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Fences and competition in patent races

  • Schneider, Cédric

This paper studies the behavior of firms facing the decision to create a patent fence, defined as a patent portfolio of substitutable technologies. We set up a patent race model, where firms can decide either to patent their inventions, or to rely on secrecy. It is shown that firms build patent fences, when the duopoly profits net of R&D costs are positive. We also demonstrate that in this context, a firm will rely on secrecy when the speed of discovery of the subsequent invention is high compared to the competitor's. Furthermore, we compare the model under the First-to-Invent and First-to-File legal rules. Finally, we analyze the welfare implications of patent fences.

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Article provided by Elsevier in its journal International Journal of Industrial Organization.

Volume (Year): 26 (2008)
Issue (Month): 6 (November)
Pages: 1348-1364

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Handle: RePEc:eee:indorg:v:26:y:2008:i:6:p:1348-1364
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  1. Richard A. Jensen & Marie Thursby, 1991. "Patent Races, Product Standards, and International Competition," NBER Working Papers 3870, National Bureau of Economic Research, Inc.
  2. Nancy T. Gallini, 1992. "Patent Policy and Costly Imitation," RAND Journal of Economics, The RAND Corporation, vol. 23(1), pages 52-63, Spring.
  3. Lerner, Josh & Tirole, Jean, 2003. "Efficient Patent Pools," IDEI Working Papers 211, Institut d'Économie Industrielle (IDEI), Toulouse.
  4. Carl Shapiro, 2003. "Navigating the Patent Thicket: Cross Licenses, Patent Pools, and Standard-Setting," Law and Economics 0303005, EconWPA.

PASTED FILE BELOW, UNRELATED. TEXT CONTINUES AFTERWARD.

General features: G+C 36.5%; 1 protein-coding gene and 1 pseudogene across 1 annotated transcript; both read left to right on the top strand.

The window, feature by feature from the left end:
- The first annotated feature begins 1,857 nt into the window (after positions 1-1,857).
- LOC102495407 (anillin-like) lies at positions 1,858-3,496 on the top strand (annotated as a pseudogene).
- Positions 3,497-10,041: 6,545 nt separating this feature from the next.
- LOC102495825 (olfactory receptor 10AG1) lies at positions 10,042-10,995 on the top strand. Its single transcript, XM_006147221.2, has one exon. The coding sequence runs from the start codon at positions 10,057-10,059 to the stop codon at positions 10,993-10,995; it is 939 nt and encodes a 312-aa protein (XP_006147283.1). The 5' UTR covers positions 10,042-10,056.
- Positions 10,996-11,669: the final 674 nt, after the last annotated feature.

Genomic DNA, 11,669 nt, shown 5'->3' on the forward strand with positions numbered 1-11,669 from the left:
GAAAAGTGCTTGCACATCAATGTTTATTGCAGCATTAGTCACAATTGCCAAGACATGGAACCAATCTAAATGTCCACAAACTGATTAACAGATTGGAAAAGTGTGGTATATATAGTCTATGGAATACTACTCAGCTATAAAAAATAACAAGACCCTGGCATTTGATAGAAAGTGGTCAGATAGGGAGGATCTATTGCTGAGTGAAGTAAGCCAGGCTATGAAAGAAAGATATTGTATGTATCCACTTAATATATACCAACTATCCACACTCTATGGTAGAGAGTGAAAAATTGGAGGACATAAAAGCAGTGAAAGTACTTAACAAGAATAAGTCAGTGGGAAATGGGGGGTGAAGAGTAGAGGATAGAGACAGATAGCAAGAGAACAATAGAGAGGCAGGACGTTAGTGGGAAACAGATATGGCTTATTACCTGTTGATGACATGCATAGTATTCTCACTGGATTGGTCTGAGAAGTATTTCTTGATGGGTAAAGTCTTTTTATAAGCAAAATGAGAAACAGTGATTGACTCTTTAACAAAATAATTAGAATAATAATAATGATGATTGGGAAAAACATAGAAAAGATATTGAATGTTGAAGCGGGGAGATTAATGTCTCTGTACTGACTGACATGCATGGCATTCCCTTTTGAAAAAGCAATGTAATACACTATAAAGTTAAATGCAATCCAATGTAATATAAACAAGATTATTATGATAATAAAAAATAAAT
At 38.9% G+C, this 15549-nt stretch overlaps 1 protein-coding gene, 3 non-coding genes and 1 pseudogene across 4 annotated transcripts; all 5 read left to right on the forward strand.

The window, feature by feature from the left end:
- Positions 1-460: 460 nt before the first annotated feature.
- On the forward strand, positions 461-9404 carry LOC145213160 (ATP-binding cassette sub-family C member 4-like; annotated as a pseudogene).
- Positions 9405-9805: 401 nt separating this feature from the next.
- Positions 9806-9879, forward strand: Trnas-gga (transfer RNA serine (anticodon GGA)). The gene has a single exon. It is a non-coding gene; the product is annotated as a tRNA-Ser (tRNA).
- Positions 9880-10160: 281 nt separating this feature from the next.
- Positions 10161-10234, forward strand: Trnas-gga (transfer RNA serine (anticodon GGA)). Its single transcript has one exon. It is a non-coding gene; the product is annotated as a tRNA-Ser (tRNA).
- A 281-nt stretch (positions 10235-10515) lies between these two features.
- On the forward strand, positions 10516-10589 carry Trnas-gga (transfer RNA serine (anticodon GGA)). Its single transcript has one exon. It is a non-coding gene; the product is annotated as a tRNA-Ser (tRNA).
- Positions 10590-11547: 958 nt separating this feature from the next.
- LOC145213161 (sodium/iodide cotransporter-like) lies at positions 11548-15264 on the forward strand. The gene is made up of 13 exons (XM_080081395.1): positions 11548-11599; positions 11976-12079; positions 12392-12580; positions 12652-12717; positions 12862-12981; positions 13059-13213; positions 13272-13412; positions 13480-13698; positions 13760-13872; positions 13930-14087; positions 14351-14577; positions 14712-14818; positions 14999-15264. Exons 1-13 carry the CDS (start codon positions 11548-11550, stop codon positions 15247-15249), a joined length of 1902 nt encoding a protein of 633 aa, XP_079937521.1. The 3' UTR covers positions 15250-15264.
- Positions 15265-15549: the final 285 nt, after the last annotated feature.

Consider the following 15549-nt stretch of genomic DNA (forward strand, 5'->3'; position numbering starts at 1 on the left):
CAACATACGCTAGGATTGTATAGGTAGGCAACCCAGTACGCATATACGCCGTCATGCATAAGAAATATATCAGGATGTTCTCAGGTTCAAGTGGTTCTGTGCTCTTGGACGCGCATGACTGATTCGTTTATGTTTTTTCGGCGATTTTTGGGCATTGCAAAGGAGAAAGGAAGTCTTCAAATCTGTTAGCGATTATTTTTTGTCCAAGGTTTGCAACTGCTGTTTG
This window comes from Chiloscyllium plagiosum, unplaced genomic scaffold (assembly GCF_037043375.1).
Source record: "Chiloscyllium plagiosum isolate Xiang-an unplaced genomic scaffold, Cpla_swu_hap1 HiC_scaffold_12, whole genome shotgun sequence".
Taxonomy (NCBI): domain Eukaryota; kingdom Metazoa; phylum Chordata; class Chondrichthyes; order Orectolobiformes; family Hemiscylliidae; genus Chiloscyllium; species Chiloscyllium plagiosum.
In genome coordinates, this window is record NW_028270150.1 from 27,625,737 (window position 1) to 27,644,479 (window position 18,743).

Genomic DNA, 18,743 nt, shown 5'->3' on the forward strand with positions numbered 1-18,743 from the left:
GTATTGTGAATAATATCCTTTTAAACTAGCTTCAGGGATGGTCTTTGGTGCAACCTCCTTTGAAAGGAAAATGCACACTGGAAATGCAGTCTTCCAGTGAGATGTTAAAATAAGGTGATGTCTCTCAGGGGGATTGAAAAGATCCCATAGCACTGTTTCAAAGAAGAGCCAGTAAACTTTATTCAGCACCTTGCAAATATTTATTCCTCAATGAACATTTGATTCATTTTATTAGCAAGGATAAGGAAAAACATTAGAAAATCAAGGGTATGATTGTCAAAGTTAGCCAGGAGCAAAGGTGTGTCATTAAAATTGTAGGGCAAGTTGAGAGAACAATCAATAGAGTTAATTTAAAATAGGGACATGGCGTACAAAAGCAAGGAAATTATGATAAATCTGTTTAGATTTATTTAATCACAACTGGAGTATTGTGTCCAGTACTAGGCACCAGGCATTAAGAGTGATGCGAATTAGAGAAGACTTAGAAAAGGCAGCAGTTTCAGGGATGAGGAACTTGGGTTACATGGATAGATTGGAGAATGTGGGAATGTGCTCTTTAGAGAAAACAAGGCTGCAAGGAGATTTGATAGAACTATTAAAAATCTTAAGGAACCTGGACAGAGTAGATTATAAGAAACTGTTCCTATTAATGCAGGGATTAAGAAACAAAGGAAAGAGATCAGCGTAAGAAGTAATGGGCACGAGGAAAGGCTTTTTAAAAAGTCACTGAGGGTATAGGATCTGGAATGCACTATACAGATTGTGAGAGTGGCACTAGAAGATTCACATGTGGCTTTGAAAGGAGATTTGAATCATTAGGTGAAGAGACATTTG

5. Mansfield, Edwin, 1985. "How Rapidly Does New Industrial Technology Leak Out?," Journal of Industrial Economics, Wiley Blackwell, vol. 34(2), pages 217-23, December.
  6. Suzanne Scotchmer & Jerry Green, 1990. "Novelty and Disclosure in Patent Law," RAND Journal of Economics, The RAND Corporation, vol. 21(1), pages 131-146, Spring.
  7. Wesley M Cohen & Richard R Nelson & John P Walsh, 2003. "Protecting Their Intellectual Assets: Appropriability Conditions and Why U.S. Manufacturing Firms Patent (Or Not)," Levine's Working Paper Archive 618897000000000624, David K. Levine.
  8. Bronwyn H. Hall, 2004. "Exploring the Patent Explosion," NBER Working Papers 10605, National Bureau of Economic Research, Inc.
  9. James J. Anton & Dennis A. Yao, 2004. "Little Patents and Big Secrets: Managing Intellectual Property," RAND Journal of Economics, The RAND Corporation, vol. 35(1), pages 1-22, Spring.
  10. Bronwyn H. Hall & Stuart J.H. Graham & Dietmar Harhoff, 2003. "Prospects for Improving U.S. Patent Quality via Post-grant Opposition," NBER Working Papers 9731, National Bureau of Economic Research, Inc.
  11. Nancy T. Gallini, 2002. "The Economics of Patents: Lessons from Recent U.S. Patent Reform," Journal of Economic Perspectives, American Economic Association, vol. 16(2), pages 131-154, Spring.
  12. Samuel Kortum & Josh Lerner, 1997. "Stronger Protection or Technological Revolution: What is Behind the Recent Surge in Patenting?," NBER Working Papers 6204, National Bureau of Economic Research, Inc.
  13. Corinne Langinier, 2005. "Using patents to mislead rivals," Canadian Journal of Economics, Canadian Economics Association, vol. 38(2), pages 520-545, May.
  14. Denicolo, Vincenzo, 1996. "Patent Races and Optimal Patent Breadth and Length," Journal of Industrial Economics, Wiley Blackwell, vol. 44(3), pages 249-65, September.
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